Key stakeholders in the UK’s “crowded and complex” international student recruitment ecosystem need more support if the UK is to strengthen its global position in the study abroad segment, a British Council report has found.
The report, which aims to give “a pioneering overview” of the different channels through which international students enter UK undergraduate education, found that in 2021/22, almost half (46%) of all applicants submitted individual applications directly through UCAS’s online system.
However, it noted that many of these students were likely advised by agents or school counsellors.
“While traditional pathways into international higher education remain popular, this study demonstrates the increasing importance of international schools and agents in UK overseas recruitment,” said Jacqui Jenkins, global programme lead, international student mobility, British Council.
The second largest group of applicants is students applying via overseas schools, according to the report. Around 31% of applicants came from overseas schools, typically from English-medium international schools.
A gradual increase in the proportion of such undergraduate applicants signals the importance of engaging with international schools abroad, the report highlighted.
“International K-12 schools are vital for UK universities seeking to enhance academic quality, preparedness, and diversity in their international undergraduate recruitment. Engaging with international schools abroad (and domestically) will continue to be paramount in order to tap into this pool of talented students,” Lucy Stonehill, CEO and founder of BridgeU, told The PIE.
“However, it is essential to recognise that students at international schools consider and evaluate higher education in various countries, emphasising the need to promote the specific benefits and value of studying in the UK.”
The report highlighted that although edtech services have been developed to support counsellors in international schools, further support is needed to help counsellors and their students understand the benefits of UK higher education.
In December 2022, British Council launched its Agents and Counsellors Hub, providing training and best practice to agents and counsellors in a bid to ensure the UK maintains and improves the quality of the international student experience.
Agents and counsellors can use the hub to train up on the benefits and values of the UK as a study destination, how they can best prepare international students for studying and living in the UK, as well as the UK’s visa and immigration system and employment and post-study work options for students.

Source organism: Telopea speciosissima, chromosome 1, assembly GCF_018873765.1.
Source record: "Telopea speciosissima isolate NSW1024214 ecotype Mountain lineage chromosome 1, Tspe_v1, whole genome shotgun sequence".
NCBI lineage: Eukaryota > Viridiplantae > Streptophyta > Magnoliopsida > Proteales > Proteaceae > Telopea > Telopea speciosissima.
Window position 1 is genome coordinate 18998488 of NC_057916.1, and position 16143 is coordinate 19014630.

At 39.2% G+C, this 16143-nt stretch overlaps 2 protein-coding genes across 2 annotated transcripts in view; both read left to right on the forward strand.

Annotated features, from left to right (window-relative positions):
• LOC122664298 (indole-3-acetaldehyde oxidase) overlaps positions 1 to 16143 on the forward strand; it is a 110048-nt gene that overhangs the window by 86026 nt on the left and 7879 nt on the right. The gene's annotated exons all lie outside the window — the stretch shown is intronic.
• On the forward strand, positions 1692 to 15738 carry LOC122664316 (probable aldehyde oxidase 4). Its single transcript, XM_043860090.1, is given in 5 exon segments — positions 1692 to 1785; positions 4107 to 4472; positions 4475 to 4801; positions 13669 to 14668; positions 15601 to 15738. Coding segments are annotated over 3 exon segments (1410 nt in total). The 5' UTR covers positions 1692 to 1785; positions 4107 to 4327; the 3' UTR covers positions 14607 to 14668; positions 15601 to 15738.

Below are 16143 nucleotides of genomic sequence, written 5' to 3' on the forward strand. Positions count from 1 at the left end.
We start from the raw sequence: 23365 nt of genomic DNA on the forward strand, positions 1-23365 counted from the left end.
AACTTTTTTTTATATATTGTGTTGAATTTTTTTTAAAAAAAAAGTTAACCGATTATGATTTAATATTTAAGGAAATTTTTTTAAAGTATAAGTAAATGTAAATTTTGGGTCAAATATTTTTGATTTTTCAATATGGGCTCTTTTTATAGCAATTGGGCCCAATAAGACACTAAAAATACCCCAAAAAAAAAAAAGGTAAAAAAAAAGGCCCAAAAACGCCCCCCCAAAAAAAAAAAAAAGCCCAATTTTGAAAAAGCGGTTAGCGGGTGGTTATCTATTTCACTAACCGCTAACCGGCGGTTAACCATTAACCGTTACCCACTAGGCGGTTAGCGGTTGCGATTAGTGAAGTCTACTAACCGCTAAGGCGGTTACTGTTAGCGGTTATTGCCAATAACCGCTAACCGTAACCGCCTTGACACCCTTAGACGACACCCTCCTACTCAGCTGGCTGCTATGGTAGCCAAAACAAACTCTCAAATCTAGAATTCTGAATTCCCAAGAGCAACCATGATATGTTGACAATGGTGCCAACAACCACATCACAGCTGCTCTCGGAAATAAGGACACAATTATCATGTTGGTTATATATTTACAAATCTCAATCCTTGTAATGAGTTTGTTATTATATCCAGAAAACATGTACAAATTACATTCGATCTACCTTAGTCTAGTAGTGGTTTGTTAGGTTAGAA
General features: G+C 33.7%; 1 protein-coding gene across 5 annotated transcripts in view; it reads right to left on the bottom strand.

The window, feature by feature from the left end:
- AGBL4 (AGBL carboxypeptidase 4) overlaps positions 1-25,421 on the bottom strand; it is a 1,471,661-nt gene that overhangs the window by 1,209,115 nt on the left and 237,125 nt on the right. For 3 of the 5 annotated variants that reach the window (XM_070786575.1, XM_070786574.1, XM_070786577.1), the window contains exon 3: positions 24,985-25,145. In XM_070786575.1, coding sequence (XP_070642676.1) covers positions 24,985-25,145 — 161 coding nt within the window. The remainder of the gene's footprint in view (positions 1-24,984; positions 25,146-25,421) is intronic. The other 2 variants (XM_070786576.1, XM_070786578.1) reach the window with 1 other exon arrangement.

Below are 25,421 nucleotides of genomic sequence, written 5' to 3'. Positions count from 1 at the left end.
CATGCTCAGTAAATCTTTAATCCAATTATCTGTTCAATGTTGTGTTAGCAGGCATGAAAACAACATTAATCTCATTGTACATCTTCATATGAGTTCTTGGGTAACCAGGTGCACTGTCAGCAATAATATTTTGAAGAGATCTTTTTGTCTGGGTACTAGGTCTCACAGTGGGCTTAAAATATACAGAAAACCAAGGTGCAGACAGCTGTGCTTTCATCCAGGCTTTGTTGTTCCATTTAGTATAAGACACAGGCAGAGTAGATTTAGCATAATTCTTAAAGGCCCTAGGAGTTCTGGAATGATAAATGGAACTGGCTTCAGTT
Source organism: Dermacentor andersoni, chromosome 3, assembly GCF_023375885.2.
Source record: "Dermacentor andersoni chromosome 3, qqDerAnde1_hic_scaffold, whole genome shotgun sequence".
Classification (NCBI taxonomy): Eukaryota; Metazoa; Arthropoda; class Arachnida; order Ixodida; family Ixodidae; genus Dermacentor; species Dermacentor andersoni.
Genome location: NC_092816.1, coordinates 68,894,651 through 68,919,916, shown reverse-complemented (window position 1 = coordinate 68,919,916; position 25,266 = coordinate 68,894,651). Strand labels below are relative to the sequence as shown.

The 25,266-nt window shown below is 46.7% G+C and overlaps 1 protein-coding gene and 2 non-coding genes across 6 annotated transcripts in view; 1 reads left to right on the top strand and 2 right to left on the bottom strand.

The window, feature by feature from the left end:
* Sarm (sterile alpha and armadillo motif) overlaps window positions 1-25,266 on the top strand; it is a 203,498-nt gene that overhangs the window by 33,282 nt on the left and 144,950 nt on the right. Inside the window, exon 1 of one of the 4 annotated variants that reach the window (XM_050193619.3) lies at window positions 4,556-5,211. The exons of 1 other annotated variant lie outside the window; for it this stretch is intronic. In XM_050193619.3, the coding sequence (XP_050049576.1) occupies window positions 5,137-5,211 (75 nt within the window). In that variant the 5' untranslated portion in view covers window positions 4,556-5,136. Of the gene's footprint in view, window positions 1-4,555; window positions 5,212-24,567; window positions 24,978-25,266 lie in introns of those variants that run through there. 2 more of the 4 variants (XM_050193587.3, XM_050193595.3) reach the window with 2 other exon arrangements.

Currently, there are approximately 12,000 individual agents and counsellors signed up, but Jenkins reiterated the aim is to reach 20,000 by the end of the 2023.
The platform also allows international students and their parents to log on and check if their agent has the right level of knowledge via a public-facing searchable database of certified agents.
Such features are important, with the report highlighting that the diversity of channels to UK HE can create confusion among students who want to understand how to source trustworthy information.
This study demonstrates the increasing importance of international schools and agents
Some 12% of applicants applied through agents, while around 6% of non-UK domiciled applicants applied through schools or further education colleges in the UK and a further 4% were studying at UK pathway programs, according to UCAS data.
However, the report states that the number of students applying through pathway programs is believed to be far higher due to many students transferring to universities outside of the UCAS system.
The report described pathway providers as a “key stakeholder in the ecosystem, providing global reach, market intelligence and agility in product development” but notes that government policies and universities’ perceptions of them have not been particularly “favourable”.
Stakeholders interviewed for the report expressed concern surrounding agent aggregators, specifically around the need to appropriately filter and qualify applicants.
“Aggregators are now firmly a part of the ecosystem and wield recognisable authority and influence in the student decision making process,” the report said.
However, it highlighted a lack of in-depth understanding as to the role, responsibilities and oversight of what it called an “integral element” of student recruitment.
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